Wimbledon, England ( Associated Press) – Four workers wearing T-shirts read “Where’s Peng Shuai?” On Monday, Wimbledon security stopped him and searched his bag.
Peng, a retired Chinese tennis player, last year accused a senior member of the ruling Communist Party of sexual abuse. He has made very few public appearances since then.
A similar situation happened with a man who wore a support shirt for Peng at the Australian Open. The spectators were removed from the venue, but the tournament later reversed its decision and allowed people to wear costumes, but without allowing them to gather in large groups or cause problems for other spectators.
Jason Leith of the Free Tibet organization said he and three of his colleagues put on their shirts after entering the All England club on Monday.
“We put them on and started walking and some people asked us for pictures, so we took pictures with people,” said Leith, who is British.
Leith said security officers contacted him shortly after when four men were walking under the big screen on Heineman Hill.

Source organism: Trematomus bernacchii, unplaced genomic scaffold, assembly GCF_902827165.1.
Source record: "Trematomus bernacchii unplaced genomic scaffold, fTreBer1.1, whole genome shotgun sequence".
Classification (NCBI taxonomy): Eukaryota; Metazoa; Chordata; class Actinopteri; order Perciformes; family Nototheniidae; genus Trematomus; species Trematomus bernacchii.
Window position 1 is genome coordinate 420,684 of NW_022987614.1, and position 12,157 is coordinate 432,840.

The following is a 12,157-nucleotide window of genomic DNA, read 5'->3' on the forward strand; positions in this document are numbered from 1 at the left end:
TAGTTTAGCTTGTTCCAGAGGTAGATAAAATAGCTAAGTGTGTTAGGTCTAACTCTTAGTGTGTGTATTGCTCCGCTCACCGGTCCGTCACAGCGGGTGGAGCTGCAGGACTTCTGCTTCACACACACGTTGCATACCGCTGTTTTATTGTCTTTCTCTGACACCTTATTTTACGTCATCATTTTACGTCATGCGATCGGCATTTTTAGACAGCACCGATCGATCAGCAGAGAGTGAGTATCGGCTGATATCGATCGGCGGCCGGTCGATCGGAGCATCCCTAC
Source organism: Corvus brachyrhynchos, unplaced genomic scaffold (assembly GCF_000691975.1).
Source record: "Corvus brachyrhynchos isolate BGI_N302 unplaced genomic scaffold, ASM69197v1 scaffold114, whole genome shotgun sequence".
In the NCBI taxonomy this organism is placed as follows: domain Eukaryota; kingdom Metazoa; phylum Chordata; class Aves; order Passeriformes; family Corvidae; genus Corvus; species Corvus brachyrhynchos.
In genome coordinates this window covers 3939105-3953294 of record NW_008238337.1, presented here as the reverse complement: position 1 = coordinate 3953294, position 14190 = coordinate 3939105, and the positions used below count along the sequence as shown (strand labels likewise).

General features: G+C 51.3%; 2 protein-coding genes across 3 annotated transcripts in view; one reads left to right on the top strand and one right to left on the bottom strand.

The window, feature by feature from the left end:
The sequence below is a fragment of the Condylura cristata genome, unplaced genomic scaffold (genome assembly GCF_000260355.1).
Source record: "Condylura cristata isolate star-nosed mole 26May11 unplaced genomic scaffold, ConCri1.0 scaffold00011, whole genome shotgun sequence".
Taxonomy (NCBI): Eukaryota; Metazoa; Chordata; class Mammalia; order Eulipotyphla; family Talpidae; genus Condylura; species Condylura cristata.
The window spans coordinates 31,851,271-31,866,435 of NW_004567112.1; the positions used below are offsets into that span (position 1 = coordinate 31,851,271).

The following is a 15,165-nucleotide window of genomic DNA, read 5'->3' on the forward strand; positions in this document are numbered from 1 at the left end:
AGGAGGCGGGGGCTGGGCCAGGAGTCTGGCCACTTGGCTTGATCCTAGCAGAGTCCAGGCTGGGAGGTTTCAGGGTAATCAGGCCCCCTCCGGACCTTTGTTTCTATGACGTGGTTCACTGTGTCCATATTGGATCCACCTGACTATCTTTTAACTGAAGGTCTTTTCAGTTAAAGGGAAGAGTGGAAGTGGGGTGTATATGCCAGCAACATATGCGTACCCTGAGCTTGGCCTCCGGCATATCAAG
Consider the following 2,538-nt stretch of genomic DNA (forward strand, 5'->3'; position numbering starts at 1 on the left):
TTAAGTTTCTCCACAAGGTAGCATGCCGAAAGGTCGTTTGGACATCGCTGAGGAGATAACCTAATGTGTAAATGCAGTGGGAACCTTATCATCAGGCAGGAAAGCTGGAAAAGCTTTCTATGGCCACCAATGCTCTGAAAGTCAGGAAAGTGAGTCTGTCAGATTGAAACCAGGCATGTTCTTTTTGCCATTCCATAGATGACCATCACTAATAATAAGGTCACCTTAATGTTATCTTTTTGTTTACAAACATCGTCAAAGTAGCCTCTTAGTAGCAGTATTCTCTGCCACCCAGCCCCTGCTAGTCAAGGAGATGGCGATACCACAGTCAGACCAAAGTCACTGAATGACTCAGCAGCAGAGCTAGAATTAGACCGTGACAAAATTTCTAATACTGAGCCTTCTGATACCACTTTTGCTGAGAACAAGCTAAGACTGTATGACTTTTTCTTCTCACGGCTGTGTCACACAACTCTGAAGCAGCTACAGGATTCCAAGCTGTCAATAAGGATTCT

“They asked us: ‘Are you going to protest straight away? Do they intend to disrupt things?'” Leith said. “Later he asked: ‘Do you mind coming so that we can check your bags?
Leith said he was allowed to remain in the Grand Slam tournament and wear the jersey, but was asked not to approach other attendees to talk about Peng.
Wimbledon organizers said workers are welcome to stay on the field.
All England Club chief executive Sally Bolton indicated from day one of the tournament that they would allow spectators wearing T-shirts mentioning Peng.